0
\$\begingroup\$

I am trying to build a (capacitive) moisture sensor with ESP-01S, my goal is to measure the soil moisture level, send it via wifi to a server (estimating 10-15sec execution time) and finish it off with deep sleep (for maximum time so around an hour). I tried drawing schematics of the circuit with two versions, with and without a voltage regulator. However, I have some questions.

I was thinking about choosing this battery Lifepo4 3.2V 1800mAh, which has a nominal voltage of 3.2V, end-of-charge voltage 3.65V (0.05 above the recommended rated V for ESP-01S), end-of-discharge voltage 2.0V. OR about this one XTAR 18650 2200mAh (slightly higher capacity) but it has a nominal voltage of 3.6-3.7V and I am afraid it therefore could go higher when fully charged.

Q1: Which is a better choice? The Lifepo4 where I would theoretically not need a regulator or the XTAR where I would probably need one?

Q2.1: When using a voltage regulator, what is the point of capacitors? Would it be possible to just use the voltage regulator without the capacitors?

I found this online:

The regulator doesn’t need an output capacitor; it is stable without one. The only reason you might want an output capacitor is to improve its transient response.

Seems like it should make the output more stable.

Q2.2: Does adding the voltage regulator decrease the efficiency in terms of how long it can power the whole thing? I will be putting the ESP-01S into deep-sleep and I know I will have to do a little "hack" for it to wake up from it.

Version without voltage regulator:

without voltage regulator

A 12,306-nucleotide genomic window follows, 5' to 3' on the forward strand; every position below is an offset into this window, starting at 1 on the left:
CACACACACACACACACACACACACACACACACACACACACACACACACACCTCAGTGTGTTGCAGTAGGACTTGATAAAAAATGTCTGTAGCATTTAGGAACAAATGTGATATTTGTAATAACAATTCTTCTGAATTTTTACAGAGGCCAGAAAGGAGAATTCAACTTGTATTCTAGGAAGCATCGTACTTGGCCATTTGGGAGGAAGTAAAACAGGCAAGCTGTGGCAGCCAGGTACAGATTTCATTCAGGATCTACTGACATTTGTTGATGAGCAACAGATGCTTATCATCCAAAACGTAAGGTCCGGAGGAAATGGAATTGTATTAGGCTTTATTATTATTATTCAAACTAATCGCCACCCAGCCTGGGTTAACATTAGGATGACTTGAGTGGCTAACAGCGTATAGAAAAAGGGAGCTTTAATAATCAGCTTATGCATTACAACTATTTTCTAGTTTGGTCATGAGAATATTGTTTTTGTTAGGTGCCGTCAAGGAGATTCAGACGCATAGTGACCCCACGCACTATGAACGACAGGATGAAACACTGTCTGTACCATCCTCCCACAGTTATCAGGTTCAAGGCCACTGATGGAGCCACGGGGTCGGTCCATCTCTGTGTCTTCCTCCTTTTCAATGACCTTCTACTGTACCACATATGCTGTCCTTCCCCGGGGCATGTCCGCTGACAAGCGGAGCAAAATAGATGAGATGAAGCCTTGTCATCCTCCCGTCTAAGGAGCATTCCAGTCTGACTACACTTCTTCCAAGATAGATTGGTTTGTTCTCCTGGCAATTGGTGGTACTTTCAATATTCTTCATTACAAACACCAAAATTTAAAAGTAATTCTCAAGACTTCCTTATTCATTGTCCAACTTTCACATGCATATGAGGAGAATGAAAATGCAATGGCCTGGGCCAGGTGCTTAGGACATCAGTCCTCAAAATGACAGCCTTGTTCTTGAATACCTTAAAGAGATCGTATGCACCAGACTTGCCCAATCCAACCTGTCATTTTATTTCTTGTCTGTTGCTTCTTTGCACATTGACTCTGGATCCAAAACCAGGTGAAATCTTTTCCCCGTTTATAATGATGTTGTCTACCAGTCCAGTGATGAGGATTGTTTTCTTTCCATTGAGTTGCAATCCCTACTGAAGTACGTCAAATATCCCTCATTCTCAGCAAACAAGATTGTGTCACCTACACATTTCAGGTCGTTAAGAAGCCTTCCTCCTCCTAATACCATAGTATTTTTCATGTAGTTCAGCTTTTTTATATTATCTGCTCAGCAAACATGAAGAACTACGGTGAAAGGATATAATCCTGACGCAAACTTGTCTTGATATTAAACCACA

Version with voltage regulator:

with voltage regulator

\$\endgroup\$

1 Answer 1

0
\$\begingroup\$

Neither is a good choice for a WiFI sensor that requires a stable 3.3V and at least 250mA.

Define your goals first then energy source, then voltage regulation and choose better parts.

\$\endgroup\$
2
  • \$\begingroup\$ I made an edit and described my goal briefly. I was looking at declared power consumption and it said it can go up to 170mA (at most) and 10 µA in deep-sleep. I thought it would average maybe somewhere between 120-150mA, but I noticed now it does say a power supply with at least 250mA. I tried calculating the consumption via this it said roughly 200days so I thought I was safe. Also what do you mean "better parts" ? \$\endgroup\$
    – Matis
    Commented Mar 11, 2022 at 8:38
  • \$\begingroup\$ You never choose a power supply that runs at 100% max and never use a battery with a 1.2V swing for a chip that requires 5% stability (10% worst case) so you need better specs and design of selected parts. \$\endgroup\$ Commented Mar 11, 2022 at 13:43

Your Answer

By clicking “Post Your Answer”, you agree to our terms of service and acknowledge you have read our privacy policy.

Not the answer you're looking for? Browse other questions tagged or ask your own question.